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Sheryl Kraft

Sheryl Kraft, a freelance writer and breast cancer survivor, was born in Long Beach, New York. She currently lives in Connecticut with her husband Alan and dog Chloe, where her nest is empty of her two sons Jonathan. Sheryl writes articles and essays on breast cancer and contributes to a variety of publications and websites where she writes on general health and wellness issues. She earned her MFA in writing from Sarah Lawrence College in 2005.

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woman in a medical center on a prophylactic injection procedure for the problem of hyperhidrosis

Botox. It’s Not Just for Beauty Anymore.

Read about the ways Botox can be used to treat medical conditions.

Your Health

When you hear the word “Botox,” what comes to mind? Beauty? Needles? If so, you’re spot on.

Botox injections are most commonly used as a cosmetic procedure to help smooth out wrinkles by temporarily “freezing” muscles or blocking certain nerves. Think: Foreheads with no wrinkles and eyes with no crows feet.

But the benefits of Botox go way beyond beauty. It can also treat medical conditions, too, including migraine disease and overactive bladder.

A bit about Botox

Botox is made from the same toxin that causes botulism, a deadly type of food poisoning. Although that doesn’t sound like something you’d want to inject into your body, in small doses, it can help certain health issues.

And it’s really nothing new. Botox was first approved by the U.S. Food and Drug Administration (FDA) in 1989 to treat crossed eyes (strabismus). Soon after its approval, Botox was prescribed for people with uncontrolled blinking or eyelid spasms.

One act followed the other, and a star was born. In 2002, Botox Cosmetic was approved by the FDA to treat facial wrinkles. As healthcare providers (HCPs) started to give people Botox, other advantages emerged. For example, patients being treated for facial wrinkles experienced a pleasant side effect: their rate of painful migraine attacks plummeted. Now, Botox is approved to treat chronic migraine disease by preventing pain before it starts.

Read: Botox and Migraine: What You Need to Know >>

What is Botox used for?

Currently, Botox is FDA-approved to treat the following conditions:

  1. Blepharospasm (uncontrolled eyelid blinking)
  2. Strabismus (crossed eyes)
  3. Cervical dystonia (involuntary neck spasms)
  4. Chronic migraine attacks
  5. Hyperhidrosis (severe underarm sweating)
  6. Overactive bladder
  7. Urinary incontinence (leakage)
  8. Upper limb spasticity (uncontrollable muscle contractions)

What are the off-label uses of Botox?

In addition to the FDA-approved list above, Botox is used to treat many other conditions, as well. This is called off-label use. “Medications are often used without FDA approval to treat a condition, even though they’re not specifically approved for it,” saidJoshua Zeichner, M.D., associate professor of dermatology and the director of cosmetic and clinical research in dermatology at Mount Sinai Hospital in New York City.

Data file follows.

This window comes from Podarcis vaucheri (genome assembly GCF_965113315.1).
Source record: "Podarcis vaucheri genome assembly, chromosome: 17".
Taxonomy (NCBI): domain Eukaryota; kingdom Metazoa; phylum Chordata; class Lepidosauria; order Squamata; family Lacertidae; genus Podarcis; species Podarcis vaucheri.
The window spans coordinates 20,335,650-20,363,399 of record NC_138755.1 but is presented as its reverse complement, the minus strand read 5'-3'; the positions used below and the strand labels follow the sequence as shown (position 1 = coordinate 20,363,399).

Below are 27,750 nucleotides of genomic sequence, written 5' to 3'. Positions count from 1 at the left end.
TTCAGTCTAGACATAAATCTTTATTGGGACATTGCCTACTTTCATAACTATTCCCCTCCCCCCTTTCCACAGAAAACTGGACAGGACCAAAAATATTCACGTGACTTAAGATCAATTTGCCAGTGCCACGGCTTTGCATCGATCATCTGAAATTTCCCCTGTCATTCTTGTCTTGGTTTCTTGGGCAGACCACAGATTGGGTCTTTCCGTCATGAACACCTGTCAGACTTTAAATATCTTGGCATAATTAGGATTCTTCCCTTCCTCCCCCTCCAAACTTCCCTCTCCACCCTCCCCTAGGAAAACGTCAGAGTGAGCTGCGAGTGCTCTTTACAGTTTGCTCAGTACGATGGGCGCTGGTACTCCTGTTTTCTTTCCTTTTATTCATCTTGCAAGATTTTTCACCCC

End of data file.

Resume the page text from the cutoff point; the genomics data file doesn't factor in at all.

Some popular off-label uses of Botox include:

  • Foot pain. Botox can act like padding when it’s injected into your foot and help relieve tight muscles or tendons. Botox can also be used to treat overactive sweating of the foot.
  • Gastroparesis. Some people have trouble passing food from their stomach to their intestines. When Botox is injected into the stomach muscle it helps by relaxing the pyloric sphincter muscle,which can allow food to pass more easily, acting as an “on switch” for the valve.
  • Spasmodic dysphonia. Involuntary spasms of the voice box can cause speaking that sounds shaky, hoarse or strained. Botox can be injected into larynx muscles to ease spasms.
  • Gynecological conditions. Studies show that Botox can help ease abnormal vaginal contractions, vulvodynia — chronic pain in the area outside of the vagina chronic pelvic pain.
  • TMJ disorders. The temporomandibular joint (TMJ) connects your jawbone to your skull and acts like a hinge to help control chewing and speaking. When it becomes inflamed or irritated, it can cause headaches, earaches, jaw pain and more.

Botox is not a cure for any medical conditions. It can merely ease symptoms. Results generally last anywhere from two to four months, depending on the person and the condition.

Are there side effects from Botox?

Most people have no serious side effects from Botox although some people may experience pain, swelling or bruising at the site of injection. Other rare side effects include flu-like symptoms, upset stomach and red or irritated eyes.

Although Botox is safe for most people, you should not get Botox if you:

Who can give Botox?

Only licensed medical providers can administer Botox. Because Botox is associated with cosmetic procedures, it might seem like the injections are no big deal. However, getting a Botox injection is a medical procedure.

As with any medical procedure, look for a provider who is licensed and has received specific training in Botox injections, with sufficient knowledge, experience and skills. It’s a good idea to ask for a referral from your primary care provider.

Is Botox covered by insurance?

When Botox is used for cosmetic reasons, it’s not covered by insurance. “Insurance will only cover medication or treatment that is medically necessary,” Zeichner said. “In many cases, there must be prior authorization demonstrating that a patient has tried and failed other therapies before receiving treatment with Botox.”

Though many flexible spending accounts (FSA) or health savings account (HSA) plans do not allow funds to be used for cosmetic treatments, some will allow for an FDA-approved Botox treatment. Check what the rules are for your plan and in your state.

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